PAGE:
Respecting one’s abilities, or (post)colonial tokenism? : Narrative testimonios of faculty of color working in predominantly white community colleges Public Deposited

http://ir.library.oregonstate.edu/concern/graduate_thesis_or_dissertations/dj52w930c

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  • The purpose of this research project was to gain a deeper understanding of the lived experience of faculty of color. More specifically, this project explores how diversity-related workload expectations impact faculty of color who work in predominantly white community colleges. Known by various descriptors, the term used in this research project to capture additional diversity-related workload requests experienced by faculty of color is “cultural taxation.” The “technique” or method used in this study to document the experiences of faculty of color in predominantly white community colleges was narrative testimonios. The use of narratives was important because this project looked at the degree to which diversity-related work role expectations and experiences personally and professionally impact faculty of color in predominantly white institutions. The following were used as the guiding questions in capturing, through culturally appropriate and respectful human interaction, the lived personal and professional experiences of faculty of color: • Have you had any experiences with “cultural taxation?” • Describe from both personal and professional perspectives, your experiences working in predominantly white institutions? • What techniques have you tried in order to achieve a sense of balance in your personal and professional lives? Five primary themes emerged from the analysis of the data collected from the narrative testimonios. The five primary themes are all connected to the concept of “cultural taxation.” Whereas scholars previously established clear and concise parameters to identify and define “cultural taxation,” the complex series of themes that emerged from this research project provide a rich “fleshing out” of the concept. The five primary themes are as follows: 1) Cultural Taxation and Racist Bigotry, 2) Cultural Taxation and Convenience, 3) Cultural Taxation and Conscious Choice, 4) Cultural Taxation and Ignorance, and 5) Cultural Taxation and Pragmatism. The findings encourage community college leaders to engage in critical dialogue about structural changes that need to occur to ensure a work environment where all employees can engage in collaboration and partnership without a small number of employees becoming overworked in the area of diversity-related initiatives.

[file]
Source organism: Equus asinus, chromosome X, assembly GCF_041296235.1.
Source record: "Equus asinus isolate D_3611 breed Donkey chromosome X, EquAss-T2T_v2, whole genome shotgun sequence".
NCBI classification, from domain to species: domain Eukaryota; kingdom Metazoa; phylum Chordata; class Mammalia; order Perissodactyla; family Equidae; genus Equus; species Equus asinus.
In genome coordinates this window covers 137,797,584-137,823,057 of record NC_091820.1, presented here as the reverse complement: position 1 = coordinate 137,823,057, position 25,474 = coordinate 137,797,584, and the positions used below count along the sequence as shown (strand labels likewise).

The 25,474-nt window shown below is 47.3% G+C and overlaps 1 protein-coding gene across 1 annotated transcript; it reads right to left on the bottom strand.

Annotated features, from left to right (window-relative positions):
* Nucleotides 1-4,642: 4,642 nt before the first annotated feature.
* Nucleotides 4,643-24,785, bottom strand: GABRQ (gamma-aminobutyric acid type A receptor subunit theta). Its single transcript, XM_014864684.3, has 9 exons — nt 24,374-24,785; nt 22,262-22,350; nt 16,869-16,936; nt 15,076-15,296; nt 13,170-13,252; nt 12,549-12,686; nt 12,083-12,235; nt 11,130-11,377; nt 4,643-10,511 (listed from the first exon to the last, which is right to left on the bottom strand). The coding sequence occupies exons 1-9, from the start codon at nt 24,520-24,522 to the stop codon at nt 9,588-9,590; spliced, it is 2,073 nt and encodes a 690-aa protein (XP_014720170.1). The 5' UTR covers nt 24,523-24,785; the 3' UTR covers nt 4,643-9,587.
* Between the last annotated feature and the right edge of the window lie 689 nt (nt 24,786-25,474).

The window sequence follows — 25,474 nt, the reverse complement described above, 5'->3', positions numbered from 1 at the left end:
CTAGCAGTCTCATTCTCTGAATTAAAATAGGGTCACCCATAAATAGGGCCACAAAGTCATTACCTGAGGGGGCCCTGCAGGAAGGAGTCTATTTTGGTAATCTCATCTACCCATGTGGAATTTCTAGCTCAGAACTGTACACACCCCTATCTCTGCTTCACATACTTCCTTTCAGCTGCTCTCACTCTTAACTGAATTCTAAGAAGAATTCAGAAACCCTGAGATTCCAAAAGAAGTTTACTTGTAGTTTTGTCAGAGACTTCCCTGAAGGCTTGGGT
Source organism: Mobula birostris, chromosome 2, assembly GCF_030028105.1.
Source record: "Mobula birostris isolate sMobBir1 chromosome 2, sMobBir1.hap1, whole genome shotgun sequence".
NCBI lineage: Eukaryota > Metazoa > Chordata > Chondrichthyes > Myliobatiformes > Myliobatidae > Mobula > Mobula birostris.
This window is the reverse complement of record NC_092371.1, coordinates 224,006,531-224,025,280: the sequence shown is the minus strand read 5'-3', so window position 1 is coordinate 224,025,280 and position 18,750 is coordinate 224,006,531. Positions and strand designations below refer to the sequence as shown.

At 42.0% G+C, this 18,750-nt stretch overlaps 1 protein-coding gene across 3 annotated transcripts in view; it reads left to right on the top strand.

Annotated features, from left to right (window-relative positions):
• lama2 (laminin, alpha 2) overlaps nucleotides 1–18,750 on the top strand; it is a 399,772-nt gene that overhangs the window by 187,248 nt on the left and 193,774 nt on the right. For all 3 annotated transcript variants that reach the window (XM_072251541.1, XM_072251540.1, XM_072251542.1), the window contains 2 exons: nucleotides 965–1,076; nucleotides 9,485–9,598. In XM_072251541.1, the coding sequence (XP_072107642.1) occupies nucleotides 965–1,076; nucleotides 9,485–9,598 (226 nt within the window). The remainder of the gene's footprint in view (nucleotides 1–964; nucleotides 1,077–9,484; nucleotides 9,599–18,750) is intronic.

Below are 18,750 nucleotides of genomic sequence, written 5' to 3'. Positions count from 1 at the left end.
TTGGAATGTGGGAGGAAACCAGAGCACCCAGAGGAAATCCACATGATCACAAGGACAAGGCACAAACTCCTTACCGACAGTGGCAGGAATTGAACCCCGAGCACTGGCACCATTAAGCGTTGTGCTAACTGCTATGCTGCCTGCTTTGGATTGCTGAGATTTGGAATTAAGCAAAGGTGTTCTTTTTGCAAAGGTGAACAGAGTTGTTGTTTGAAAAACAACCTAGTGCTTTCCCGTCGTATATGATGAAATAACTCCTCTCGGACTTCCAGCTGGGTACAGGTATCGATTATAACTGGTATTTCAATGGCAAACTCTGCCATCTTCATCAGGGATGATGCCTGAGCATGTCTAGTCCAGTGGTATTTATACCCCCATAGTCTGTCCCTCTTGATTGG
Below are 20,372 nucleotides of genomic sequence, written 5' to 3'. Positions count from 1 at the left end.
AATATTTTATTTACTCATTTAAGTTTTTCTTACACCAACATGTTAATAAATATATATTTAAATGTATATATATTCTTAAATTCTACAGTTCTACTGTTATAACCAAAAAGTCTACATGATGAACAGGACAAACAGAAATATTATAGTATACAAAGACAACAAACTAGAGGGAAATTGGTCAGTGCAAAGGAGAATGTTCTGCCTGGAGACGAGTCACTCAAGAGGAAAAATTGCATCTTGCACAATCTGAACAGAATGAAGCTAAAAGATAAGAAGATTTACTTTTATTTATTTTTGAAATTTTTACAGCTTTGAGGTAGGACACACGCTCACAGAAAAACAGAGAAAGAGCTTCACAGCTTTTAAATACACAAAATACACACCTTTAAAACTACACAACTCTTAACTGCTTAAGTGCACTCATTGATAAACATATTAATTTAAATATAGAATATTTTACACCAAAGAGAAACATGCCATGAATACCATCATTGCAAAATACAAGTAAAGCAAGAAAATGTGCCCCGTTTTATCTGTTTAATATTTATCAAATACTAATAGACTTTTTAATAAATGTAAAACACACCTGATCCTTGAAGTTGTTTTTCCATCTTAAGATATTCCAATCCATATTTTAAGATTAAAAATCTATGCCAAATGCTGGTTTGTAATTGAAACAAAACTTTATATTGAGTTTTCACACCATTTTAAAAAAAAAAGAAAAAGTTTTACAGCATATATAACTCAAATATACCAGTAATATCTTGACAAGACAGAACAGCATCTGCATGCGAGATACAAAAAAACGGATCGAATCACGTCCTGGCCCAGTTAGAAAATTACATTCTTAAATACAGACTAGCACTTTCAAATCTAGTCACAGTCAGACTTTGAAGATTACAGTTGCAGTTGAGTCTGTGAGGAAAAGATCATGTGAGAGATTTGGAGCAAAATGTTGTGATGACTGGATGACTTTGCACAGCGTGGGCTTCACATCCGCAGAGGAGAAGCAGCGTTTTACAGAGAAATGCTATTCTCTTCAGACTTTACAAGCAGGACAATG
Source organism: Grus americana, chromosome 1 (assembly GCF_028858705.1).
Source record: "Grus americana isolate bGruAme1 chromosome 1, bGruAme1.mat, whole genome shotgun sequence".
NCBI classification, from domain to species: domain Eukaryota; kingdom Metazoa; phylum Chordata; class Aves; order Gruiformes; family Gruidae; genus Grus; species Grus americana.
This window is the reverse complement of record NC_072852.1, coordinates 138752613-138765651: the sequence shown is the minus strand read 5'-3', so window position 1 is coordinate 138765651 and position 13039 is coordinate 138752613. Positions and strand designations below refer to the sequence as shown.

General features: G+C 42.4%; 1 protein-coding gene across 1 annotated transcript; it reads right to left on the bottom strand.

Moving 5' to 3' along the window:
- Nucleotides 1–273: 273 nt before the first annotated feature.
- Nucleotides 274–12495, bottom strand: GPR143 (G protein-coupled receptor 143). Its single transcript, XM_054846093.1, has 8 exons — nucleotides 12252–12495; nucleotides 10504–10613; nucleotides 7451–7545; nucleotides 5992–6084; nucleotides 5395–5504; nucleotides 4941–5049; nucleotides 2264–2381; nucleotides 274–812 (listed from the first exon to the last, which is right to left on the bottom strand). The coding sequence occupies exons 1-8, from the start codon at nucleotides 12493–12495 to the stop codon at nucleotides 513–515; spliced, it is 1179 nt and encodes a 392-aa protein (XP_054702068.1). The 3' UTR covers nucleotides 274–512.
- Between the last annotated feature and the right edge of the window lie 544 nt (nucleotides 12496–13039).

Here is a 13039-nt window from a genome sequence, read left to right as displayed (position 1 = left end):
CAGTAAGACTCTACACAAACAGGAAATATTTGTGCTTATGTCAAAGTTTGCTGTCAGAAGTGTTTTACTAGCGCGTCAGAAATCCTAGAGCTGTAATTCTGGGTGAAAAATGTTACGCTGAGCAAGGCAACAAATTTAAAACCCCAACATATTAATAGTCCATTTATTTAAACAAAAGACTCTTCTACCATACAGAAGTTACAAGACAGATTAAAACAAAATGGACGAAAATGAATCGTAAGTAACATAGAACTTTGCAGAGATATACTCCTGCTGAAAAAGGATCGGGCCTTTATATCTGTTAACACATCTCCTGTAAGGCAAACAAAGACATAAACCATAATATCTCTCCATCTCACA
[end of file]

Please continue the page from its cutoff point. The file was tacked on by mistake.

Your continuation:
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  • description.provenance : Approved for entry into archive by Julie Kurtz(julie.kurtz@oregonstate.edu) on 2007-05-18T18:38:46Z (GMT) No. of bitstreams: 1Samano_Dissertation.pdf: 1501943 bytes, checksum: 2a9089bc018fe75fecddcbef29fad483 (MD5)
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